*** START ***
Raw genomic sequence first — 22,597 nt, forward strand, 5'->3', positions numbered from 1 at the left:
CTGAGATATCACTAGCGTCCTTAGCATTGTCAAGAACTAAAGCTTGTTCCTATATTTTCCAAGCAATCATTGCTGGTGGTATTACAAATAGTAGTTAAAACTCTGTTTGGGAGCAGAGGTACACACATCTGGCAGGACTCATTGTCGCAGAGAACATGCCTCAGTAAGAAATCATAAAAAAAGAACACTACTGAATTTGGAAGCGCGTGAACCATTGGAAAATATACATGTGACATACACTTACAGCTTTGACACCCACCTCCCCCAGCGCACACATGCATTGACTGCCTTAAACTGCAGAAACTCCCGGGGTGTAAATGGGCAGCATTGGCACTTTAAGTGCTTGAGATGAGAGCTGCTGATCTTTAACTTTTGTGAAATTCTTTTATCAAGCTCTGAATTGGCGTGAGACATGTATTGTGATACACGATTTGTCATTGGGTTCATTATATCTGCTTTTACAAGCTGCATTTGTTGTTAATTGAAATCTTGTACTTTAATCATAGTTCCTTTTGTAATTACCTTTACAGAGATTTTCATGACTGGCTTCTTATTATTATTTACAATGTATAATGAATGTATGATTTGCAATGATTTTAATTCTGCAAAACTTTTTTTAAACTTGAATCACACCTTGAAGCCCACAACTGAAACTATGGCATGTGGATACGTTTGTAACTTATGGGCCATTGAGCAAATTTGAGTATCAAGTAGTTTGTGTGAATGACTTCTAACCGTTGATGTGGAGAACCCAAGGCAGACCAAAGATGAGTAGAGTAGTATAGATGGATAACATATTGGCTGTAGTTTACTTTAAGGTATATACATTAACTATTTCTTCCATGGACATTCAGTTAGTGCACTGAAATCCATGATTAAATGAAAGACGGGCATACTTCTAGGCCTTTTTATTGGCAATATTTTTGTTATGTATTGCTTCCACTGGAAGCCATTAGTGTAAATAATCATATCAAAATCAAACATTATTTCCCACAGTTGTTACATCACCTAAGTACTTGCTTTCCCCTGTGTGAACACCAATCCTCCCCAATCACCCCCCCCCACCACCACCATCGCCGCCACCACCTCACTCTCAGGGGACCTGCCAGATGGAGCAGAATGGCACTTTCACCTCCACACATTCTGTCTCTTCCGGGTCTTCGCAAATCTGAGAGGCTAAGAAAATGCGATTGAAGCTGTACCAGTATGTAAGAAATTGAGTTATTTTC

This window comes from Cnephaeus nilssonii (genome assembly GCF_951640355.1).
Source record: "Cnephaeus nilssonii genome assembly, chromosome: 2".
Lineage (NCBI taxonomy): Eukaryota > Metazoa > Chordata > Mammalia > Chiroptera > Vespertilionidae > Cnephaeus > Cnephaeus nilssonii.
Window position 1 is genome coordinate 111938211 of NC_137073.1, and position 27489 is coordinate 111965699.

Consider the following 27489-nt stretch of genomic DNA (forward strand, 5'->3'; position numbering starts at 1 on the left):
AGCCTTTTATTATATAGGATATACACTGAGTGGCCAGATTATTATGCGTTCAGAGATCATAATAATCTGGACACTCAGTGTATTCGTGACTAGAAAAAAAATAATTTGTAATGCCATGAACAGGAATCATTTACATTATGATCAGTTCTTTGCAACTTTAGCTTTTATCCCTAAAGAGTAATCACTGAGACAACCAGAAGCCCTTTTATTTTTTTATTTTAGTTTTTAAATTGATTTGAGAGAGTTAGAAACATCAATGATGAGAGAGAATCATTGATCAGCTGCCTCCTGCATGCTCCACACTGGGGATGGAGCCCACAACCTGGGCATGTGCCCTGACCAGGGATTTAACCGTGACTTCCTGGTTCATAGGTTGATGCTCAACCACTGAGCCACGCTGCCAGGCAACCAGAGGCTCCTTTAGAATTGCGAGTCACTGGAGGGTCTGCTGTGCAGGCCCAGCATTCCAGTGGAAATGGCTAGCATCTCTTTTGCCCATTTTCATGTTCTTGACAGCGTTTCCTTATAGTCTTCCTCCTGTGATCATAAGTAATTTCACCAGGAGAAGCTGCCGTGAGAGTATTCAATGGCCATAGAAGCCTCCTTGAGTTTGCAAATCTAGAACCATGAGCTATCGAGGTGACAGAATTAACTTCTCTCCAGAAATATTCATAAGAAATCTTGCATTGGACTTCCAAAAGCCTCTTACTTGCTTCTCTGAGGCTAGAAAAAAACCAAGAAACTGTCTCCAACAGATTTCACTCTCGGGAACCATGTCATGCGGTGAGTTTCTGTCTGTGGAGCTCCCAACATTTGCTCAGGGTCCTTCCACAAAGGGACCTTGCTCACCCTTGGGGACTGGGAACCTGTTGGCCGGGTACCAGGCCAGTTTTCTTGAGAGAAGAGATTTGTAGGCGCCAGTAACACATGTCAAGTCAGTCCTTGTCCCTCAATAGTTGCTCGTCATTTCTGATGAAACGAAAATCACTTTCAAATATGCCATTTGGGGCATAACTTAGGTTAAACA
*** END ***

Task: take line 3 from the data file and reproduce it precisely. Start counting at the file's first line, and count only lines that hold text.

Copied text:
This window comes from Cnephaeus nilssonii (genome assembly GCF_951640355.1).